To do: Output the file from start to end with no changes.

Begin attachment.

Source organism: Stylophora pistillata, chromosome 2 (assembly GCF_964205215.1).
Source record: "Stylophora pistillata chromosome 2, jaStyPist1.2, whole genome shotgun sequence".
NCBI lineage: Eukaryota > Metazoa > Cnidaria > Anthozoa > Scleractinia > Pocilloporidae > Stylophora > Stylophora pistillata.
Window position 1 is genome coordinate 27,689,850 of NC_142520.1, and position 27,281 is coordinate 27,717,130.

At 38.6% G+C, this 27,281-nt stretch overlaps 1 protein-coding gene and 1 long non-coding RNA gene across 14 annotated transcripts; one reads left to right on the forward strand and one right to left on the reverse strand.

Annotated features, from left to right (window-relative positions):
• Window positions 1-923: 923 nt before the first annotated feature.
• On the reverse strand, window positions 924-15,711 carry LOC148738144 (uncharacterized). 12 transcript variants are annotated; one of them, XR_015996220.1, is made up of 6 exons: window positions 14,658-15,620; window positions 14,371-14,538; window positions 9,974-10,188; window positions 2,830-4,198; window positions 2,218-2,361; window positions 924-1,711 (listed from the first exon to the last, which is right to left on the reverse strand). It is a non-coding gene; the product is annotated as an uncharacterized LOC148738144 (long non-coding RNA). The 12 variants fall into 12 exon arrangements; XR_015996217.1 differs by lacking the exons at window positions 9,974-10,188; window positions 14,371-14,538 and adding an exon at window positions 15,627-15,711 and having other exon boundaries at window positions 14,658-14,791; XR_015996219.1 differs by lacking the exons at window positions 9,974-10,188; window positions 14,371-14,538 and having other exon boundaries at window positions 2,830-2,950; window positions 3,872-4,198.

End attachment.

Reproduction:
Source organism: Stylophora pistillata, chromosome 2 (assembly GCF_964205215.1).
Source record: "Stylophora pistillata chromosome 2, jaStyPist1.2, whole genome shotgun sequence".
NCBI lineage: Eukaryota > Metazoa > Cnidaria > Anthozoa > Scleractinia > Pocilloporidae > Stylophora > Stylophora pistillata.
Window position 1 is genome coordinate 27,689,850 of NC_142520.1, and position 27,281 is coordinate 27,717,130.

At 38.6% G+C, this 27,281-nt stretch overlaps 1 protein-coding gene and 1 long non-coding RNA gene across 14 annotated transcripts; one reads left to right on the forward strand and one right to left on the reverse strand.

Annotated features, from left to right (window-relative positions):
• Window positions 1-923: 923 nt before the first annotated feature.
• On the reverse strand, window positions 924-15,711 carry LOC148738144 (uncharacterized). 12 transcript variants are annotated; one of them, XR_015996220.1, is made up of 6 exons: window positions 14,658-15,620; window positions 14,371-14,538; window positions 9,974-10,188; window positions 2,830-4,198; window positions 2,218-2,361; window positions 924-1,711 (listed from the first exon to the last, which is right to left on the reverse strand). It is a non-coding gene; the product is annotated as an uncharacterized LOC148738144 (long non-coding RNA). The 12 variants fall into 12 exon arrangements; XR_015996217.1 differs by lacking the exons at window positions 9,974-10,188; window positions 14,371-14,538 and adding an exon at window positions 15,627-15,711 and having other exon boundaries at window positions 14,658-14,791; XR_015996219.1 differs by lacking the exons at window positions 9,974-10,188; window positions 14,371-14,538 and having other exon boundaries at window positions 2,830-2,950; window positions 3,872-4,198.